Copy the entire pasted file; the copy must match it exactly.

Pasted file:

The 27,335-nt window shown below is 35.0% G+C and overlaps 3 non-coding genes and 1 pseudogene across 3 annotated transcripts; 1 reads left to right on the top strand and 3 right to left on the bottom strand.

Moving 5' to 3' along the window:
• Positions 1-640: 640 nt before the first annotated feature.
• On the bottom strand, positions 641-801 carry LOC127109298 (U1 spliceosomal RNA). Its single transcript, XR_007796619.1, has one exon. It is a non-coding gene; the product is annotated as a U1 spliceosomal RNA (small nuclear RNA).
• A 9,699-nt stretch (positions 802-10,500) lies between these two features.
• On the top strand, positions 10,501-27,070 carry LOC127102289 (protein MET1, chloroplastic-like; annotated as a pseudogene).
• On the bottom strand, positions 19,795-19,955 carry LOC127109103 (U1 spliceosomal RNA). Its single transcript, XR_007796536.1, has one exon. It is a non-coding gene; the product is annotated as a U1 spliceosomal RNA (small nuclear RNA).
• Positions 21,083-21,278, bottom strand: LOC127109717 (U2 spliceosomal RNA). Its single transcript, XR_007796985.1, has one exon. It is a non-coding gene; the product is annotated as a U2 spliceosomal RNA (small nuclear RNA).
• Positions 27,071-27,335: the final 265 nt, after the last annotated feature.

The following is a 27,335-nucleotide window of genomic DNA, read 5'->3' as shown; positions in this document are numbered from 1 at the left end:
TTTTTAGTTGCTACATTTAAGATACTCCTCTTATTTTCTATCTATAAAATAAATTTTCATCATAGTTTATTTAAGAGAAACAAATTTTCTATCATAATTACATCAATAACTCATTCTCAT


The 27,335-nt window shown below is 35.0% G+C and overlaps 3 non-coding genes and 1 pseudogene across 3 annotated transcripts; 1 reads left to right on the top strand and 3 right to left on the bottom strand.

Moving 5' to 3' along the window:
• Positions 1-640: 640 nt before the first annotated feature.
• On the bottom strand, positions 641-801 carry LOC127109298 (U1 spliceosomal RNA). Its single transcript, XR_007796619.1, has one exon. It is a non-coding gene; the product is annotated as a U1 spliceosomal RNA (small nuclear RNA).
• A 9,699-nt stretch (positions 802-10,500) lies between these two features.
• On the top strand, positions 10,501-27,070 carry LOC127102289 (protein MET1, chloroplastic-like; annotated as a pseudogene).
• On the bottom strand, positions 19,795-19,955 carry LOC127109103 (U1 spliceosomal RNA). Its single transcript, XR_007796536.1, has one exon. It is a non-coding gene; the product is annotated as a U1 spliceosomal RNA (small nuclear RNA).
• Positions 21,083-21,278, bottom strand: LOC127109717 (U2 spliceosomal RNA). Its single transcript, XR_007796985.1, has one exon. It is a non-coding gene; the product is annotated as a U2 spliceosomal RNA (small nuclear RNA).
• Positions 27,071-27,335: the final 265 nt, after the last annotated feature.

The following is a 27,335-nucleotide window of genomic DNA, read 5'->3' as shown; positions in this document are numbered from 1 at the left end:
TTTTTAGTTGCTACATTTAAGATACTCCTCTTATTTTCTATCTATAAAATAAATTTTCATCATAGTTTATTTAAGAGAAACAAATTTTCTATCATAATTACATCAATAACTCATTCTCAT